Written byConnie Yang
Private Folder on Mac: Can you Delete Files/Folders in It?
Summary: This post explains what the private folder on a Mac is and all its subfolders. Besides, it also tells you how to access the private folder on your Mac and whether you can delete files or folders in it. - From iBoysoft
You are exposed to some folders on your Mac when troubleshooting certain issues and wonder what are they and whether they can be deleted. One such folder is the "Private" folder.
In this post, we'll explore the function of the private folder on Mac, how to access it, whether you can delete files or folders within it, and what to do if you encounter issues related to this directory.
Table of Contents:
- 1. What is the Private Folder on Mac?
- 2. How to access the private folder on Mac?
- 3. Can you delete files in the private folder on Mac?
What is the Private Folder on Mac?
The "Private" folder on a Mac is an essential system directory that contains sensitive data, configuration files, and resources that are crucial for the proper performance of macOS. It is hidden by default to avoid the administrator's accidental modification or deletion.
In the "Private" folder, you'll find four subdirectories, including /etc, /tftpboot, /tmp, and /var.
- The etc folder on a Mac: Save configuration files and scripts for the entire system, such as the Mac hosts file, network settings, user profiles, installed software settings, and security information.
- The tftpboot folder on a Mac: This is a blank folder that stands to store the TFTP data related to NetBoot by default.
- The temp folder on a Mac: Store temporary files created by ongoing apps and macOS.
- The var folder on a Mac: Maintain the system-related cache files to accelerate macOS performance and ensure system stability.
If you learn what the private folder is on your Mac, please explain it to more people.
How to access the private folder on Mac?
Since the private folder contains system and application configuration, cache, and temporary files that accelerate their running and keep them working smoothly, it is hidden on your Mac by default for protection.
However, it is possible for you to access the private folder on your Mac. You should remember that doing so without a valid reason can lead to system instability or errors.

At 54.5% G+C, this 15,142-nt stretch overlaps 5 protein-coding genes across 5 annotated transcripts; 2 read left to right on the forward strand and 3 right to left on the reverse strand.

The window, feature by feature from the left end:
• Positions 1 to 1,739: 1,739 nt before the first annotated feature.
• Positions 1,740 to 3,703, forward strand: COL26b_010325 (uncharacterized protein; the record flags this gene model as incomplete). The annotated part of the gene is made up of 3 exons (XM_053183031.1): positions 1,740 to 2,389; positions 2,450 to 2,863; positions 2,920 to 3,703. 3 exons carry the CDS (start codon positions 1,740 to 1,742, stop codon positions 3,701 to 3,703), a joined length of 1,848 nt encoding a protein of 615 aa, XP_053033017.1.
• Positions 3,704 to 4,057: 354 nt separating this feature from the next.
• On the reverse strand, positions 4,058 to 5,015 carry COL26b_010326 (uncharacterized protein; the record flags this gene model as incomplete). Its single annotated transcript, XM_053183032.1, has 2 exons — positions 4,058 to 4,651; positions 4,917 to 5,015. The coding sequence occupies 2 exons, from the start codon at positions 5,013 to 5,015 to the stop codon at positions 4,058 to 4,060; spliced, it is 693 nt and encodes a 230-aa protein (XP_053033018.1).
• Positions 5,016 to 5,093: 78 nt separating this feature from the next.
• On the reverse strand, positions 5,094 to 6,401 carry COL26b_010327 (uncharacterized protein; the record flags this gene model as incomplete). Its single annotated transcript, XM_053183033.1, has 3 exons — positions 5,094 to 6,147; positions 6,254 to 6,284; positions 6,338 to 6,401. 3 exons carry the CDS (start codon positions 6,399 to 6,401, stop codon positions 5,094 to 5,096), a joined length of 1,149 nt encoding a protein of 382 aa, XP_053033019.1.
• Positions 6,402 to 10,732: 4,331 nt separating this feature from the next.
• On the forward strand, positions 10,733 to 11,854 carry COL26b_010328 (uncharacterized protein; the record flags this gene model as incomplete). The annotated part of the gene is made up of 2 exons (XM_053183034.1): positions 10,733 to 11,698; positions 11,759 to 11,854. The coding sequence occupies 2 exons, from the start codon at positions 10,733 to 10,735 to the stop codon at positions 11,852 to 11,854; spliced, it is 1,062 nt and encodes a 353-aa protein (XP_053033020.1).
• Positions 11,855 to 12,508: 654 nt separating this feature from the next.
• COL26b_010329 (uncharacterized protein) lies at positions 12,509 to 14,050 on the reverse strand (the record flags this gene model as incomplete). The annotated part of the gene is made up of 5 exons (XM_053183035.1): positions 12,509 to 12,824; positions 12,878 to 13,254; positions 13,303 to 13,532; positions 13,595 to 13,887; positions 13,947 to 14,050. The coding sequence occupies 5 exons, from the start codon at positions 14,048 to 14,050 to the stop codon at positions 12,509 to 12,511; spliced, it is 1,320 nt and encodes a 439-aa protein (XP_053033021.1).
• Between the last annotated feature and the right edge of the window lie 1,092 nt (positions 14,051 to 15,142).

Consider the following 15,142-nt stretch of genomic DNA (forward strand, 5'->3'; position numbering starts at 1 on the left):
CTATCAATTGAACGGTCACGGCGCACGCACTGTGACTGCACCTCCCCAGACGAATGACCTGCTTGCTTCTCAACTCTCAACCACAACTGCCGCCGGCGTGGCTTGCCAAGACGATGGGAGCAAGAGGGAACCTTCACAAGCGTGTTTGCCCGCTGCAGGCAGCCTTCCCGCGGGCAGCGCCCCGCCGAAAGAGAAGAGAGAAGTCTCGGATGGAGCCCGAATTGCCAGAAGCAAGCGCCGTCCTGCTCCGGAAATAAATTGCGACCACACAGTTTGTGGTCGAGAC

Here's how to access the private folder on your Mac:
You can use the macOS File Explorer - Finder to help you find any file or folder like the private folder on your Mac.
- Open Finder.
- Click the Go option on the Finder menu bar > Go to Folder.
- Enter /private/ into the search box and press Return.
Also, you can use shortcut keys to quickly show up the hidden private folder on your Mac.
- Open Finder.
- Click macOS or Macintosh HD under Locations on the Finder sidebar.
- Press Command - Shit - . to show hidden files on your Mac.
- Select private to access it.
If you are used to working with Terminal, you can also utilize it to access the private folder on your Mac.
- Open Terminal (from Launchpad > Other).
- Enter open /private into the Terminal window and press Return.
Now, you can access the subfolders in the private folder on your Mac.
Can you delete files in the private folder on Mac?
In most cases, it's strongly suggested you not delete any files or directories within the private folder on your Mac.
The files contained therein are vital for making the operating system perform properly and stably. Deleting them can lead to system instability, data loss, or even Mac system crashes.
If you ensure that you have to remove certain files or directories within the private folder for problem fixing, consult with Apple Support or seek guidance from experienced professionals who can guide you safely through the process. Or, you can make a copy of the file you'll delete in advance.
The private folder on a Mac contains critical system files. So it is hidden on your Mac. You can follow the three ways mentioned in this post to access the private folder on your Mac. Nevertheless, deleting files from the private folder may lead to system instability. You are not suggested to do so if unnecessary.
If you think this post can answer all the questions related to the Mac private folder, share it with others.